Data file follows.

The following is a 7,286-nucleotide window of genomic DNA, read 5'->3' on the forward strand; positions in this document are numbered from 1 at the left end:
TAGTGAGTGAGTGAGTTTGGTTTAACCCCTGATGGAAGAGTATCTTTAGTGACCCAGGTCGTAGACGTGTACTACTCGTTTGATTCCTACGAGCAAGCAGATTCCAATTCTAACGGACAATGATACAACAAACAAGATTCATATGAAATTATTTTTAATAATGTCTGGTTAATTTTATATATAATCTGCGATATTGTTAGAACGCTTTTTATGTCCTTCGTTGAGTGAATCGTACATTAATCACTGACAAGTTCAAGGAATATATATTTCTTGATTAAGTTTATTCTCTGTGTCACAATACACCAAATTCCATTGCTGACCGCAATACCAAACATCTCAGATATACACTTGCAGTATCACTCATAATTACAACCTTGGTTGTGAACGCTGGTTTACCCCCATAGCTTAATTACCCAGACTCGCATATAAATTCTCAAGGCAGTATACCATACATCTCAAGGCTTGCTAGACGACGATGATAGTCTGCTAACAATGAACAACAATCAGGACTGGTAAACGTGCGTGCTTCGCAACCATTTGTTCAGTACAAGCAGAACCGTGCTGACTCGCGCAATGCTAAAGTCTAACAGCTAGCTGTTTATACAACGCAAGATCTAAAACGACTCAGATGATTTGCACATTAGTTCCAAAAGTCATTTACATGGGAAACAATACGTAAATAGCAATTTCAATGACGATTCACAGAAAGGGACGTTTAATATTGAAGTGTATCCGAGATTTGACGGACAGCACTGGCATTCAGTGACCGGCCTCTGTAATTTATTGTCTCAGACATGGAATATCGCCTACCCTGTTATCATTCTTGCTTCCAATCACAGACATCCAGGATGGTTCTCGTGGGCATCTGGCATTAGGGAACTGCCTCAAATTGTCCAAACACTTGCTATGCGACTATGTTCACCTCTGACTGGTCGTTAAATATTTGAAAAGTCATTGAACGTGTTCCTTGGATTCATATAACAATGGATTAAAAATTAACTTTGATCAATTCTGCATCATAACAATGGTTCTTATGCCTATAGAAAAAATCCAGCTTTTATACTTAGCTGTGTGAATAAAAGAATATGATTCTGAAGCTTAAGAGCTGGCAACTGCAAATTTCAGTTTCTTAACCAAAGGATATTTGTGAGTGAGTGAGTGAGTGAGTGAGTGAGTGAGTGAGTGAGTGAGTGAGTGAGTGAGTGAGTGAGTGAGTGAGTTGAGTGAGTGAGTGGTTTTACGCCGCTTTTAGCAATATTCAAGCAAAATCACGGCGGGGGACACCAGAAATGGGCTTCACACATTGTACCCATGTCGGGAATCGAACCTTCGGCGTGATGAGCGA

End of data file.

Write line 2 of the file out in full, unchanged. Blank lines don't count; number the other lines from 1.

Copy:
TAGTGAGTGAGTGAGTTTGGTTTAACCCCTGATGGAAGAGTATCTTTAGTGACCCAGGTCGTAGACGTGTACTACTCGTTTGATTCCTACGAGCAAGCAGATTCCAATTCTAACGGACAATGATACAACAAACAAGATTCATATGAAATTATTTTTAATAATGTCTGGTTAATTTTATATATAATCTGCGATATTGTTAGAACGCTTTTTATGTCCTTCGTTGAGTGAATCGTACATTAATCACTGACAAGTTCAAGGAATATATATTTCTTGATTAAGTTTATTCTCTGTGTCACAATACACCAAATTCCATTGCTGACCGCAATACCAAACATCTCAGATATACACTTGCAGTATCACTCATAATTACAACCTTGGTTGTGAACGCTGGTTTACCCCCATAGCTTAATTACCCAGACTCGCATATAAATTCTCAAGGCAGTATACCATACATCTCAAGGCTTGCTAGACGACGATGATAGTCTGCTAACAATGAACAACAATCAGGACTGGTAAACGTGCGTGCTTCGCAACCATTTGTTCAGTACAAGCAGAACCGTGCTGACTCGCGCAATGCTAAAGTCTAACAGCTAGCTGTTTATACAACGCAAGATCTAAAACGACTCAGATGATTTGCACATTAGTTCCAAAAGTCATTTACATGGGAAACAATACGTAAATAGCAATTTCAATGACGATTCACAGAAAGGGACGTTTAATATTGAAGTGTATCCGAGATTTGACGGACAGCACTGGCATTCAGTGACCGGCCTCTGTAATTTATTGTCTCAGACATGGAATATCGCCTACCCTGTTATCATTCTTGCTTCCAATCACAGACATCCAGGATGGTTCTCGTGGGCATCTGGCATTAGGGAACTGCCTCAAATTGTCCAAACACTTGCTATGCGACTATGTTCACCTCTGACTGGTCGTTAAATATTTGAAAAGTCATTGAACGTGTTCCTTGGATTCATATAACAATGGATTAAAAATTAACTTTGATCAATTCTGCATCATAACAATGGTTCTTATGCCTATAGAAAAAATCCAGCTTTTATACTTAGCTGTGTGAATAAAAGAATATGATTCTGAAGCTTAAGAGCTGGCAACTGCAAATTTCAGTTTCTTAACCAAAGGATATTTGTGAGTGAGTGAGTGAGTGAGTGAGTGAGTGAGTGAGTGAGTGAGTGAGTGAGTGAGTGAGTGAGTGAGTGAGTTGAGTGAGTGAGTGGTTTTACGCCGCTTTTAGCAATATTCAAGCAAAATCACGGCGGGGGACACCAGAAATGGGCTTCACACATTGTACCCATGTCGGGAATCGAACCTTCGGCGTGATGAGCGA